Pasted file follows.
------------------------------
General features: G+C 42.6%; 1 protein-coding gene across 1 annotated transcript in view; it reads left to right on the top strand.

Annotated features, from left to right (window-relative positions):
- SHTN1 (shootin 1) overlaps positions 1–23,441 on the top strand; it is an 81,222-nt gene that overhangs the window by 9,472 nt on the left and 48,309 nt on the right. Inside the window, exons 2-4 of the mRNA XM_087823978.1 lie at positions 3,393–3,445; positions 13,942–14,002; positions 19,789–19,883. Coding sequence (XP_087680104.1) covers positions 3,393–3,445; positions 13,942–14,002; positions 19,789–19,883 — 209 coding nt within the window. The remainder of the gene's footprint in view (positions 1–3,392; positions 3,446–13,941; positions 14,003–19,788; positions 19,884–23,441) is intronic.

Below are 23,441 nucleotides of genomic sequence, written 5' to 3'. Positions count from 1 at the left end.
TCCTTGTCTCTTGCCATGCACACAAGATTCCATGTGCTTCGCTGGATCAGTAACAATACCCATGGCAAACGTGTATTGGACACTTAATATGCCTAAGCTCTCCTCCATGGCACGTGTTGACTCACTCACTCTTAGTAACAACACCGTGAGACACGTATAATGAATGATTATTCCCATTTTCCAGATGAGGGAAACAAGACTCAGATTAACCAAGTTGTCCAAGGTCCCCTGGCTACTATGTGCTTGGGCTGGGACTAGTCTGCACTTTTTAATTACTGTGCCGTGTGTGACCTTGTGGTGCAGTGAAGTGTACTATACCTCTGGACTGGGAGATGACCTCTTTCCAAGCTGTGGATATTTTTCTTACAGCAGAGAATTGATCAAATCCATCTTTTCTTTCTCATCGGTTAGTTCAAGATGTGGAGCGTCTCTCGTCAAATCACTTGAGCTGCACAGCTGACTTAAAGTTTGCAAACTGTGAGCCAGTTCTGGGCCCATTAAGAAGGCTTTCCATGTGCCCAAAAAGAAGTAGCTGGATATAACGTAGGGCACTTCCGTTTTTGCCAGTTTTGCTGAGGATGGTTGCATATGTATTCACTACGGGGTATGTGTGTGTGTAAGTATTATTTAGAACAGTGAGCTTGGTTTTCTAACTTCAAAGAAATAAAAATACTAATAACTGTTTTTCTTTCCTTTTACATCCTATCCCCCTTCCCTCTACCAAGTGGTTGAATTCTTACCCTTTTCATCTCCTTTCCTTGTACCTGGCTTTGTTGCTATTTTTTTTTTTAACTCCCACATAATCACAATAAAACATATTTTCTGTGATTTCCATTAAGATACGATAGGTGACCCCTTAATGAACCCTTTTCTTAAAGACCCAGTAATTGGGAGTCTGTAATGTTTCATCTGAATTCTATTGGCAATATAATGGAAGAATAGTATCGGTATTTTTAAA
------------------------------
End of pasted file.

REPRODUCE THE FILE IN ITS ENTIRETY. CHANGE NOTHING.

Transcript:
General features: G+C 42.6%; 1 protein-coding gene across 1 annotated transcript in view; it reads left to right on the top strand.

Annotated features, from left to right (window-relative positions):
- SHTN1 (shootin 1) overlaps positions 1–23,441 on the top strand; it is an 81,222-nt gene that overhangs the window by 9,472 nt on the left and 48,309 nt on the right. Inside the window, exons 2-4 of the mRNA XM_087823978.1 lie at positions 3,393–3,445; positions 13,942–14,002; positions 19,789–19,883. Coding sequence (XP_087680104.1) covers positions 3,393–3,445; positions 13,942–14,002; positions 19,789–19,883 — 209 coding nt within the window. The remainder of the gene's footprint in view (positions 1–3,392; positions 3,446–13,941; positions 14,003–19,788; positions 19,884–23,441) is intronic.

Below are 23,441 nucleotides of genomic sequence, written 5' to 3'. Positions count from 1 at the left end.
TCCTTGTCTCTTGCCATGCACACAAGATTCCATGTGCTTCGCTGGATCAGTAACAATACCCATGGCAAACGTGTATTGGACACTTAATATGCCTAAGCTCTCCTCCATGGCACGTGTTGACTCACTCACTCTTAGTAACAACACCGTGAGACACGTATAATGAATGATTATTCCCATTTTCCAGATGAGGGAAACAAGACTCAGATTAACCAAGTTGTCCAAGGTCCCCTGGCTACTATGTGCTTGGGCTGGGACTAGTCTGCACTTTTTAATTACTGTGCCGTGTGTGACCTTGTGGTGCAGTGAAGTGTACTATACCTCTGGACTGGGAGATGACCTCTTTCCAAGCTGTGGATATTTTTCTTACAGCAGAGAATTGATCAAATCCATCTTTTCTTTCTCATCGGTTAGTTCAAGATGTGGAGCGTCTCTCGTCAAATCACTTGAGCTGCACAGCTGACTTAAAGTTTGCAAACTGTGAGCCAGTTCTGGGCCCATTAAGAAGGCTTTCCATGTGCCCAAAAAGAAGTAGCTGGATATAACGTAGGGCACTTCCGTTTTTGCCAGTTTTGCTGAGGATGGTTGCATATGTATTCACTACGGGGTATGTGTGTGTGTAAGTATTATTTAGAACAGTGAGCTTGGTTTTCTAACTTCAAAGAAATAAAAATACTAATAACTGTTTTTCTTTCCTTTTACATCCTATCCCCCTTCCCTCTACCAAGTGGTTGAATTCTTACCCTTTTCATCTCCTTTCCTTGTACCTGGCTTTGTTGCTATTTTTTTTTTTAACTCCCACATAATCACAATAAAACATATTTTCTGTGATTTCCATTAAGATACGATAGGTGACCCCTTAATGAACCCTTTTCTTAAAGACCCAGTAATTGGGAGTCTGTAATGTTTCATCTGAATTCTATTGGCAATATAATGGAAGAATAGTATCGGTATTTTTAAA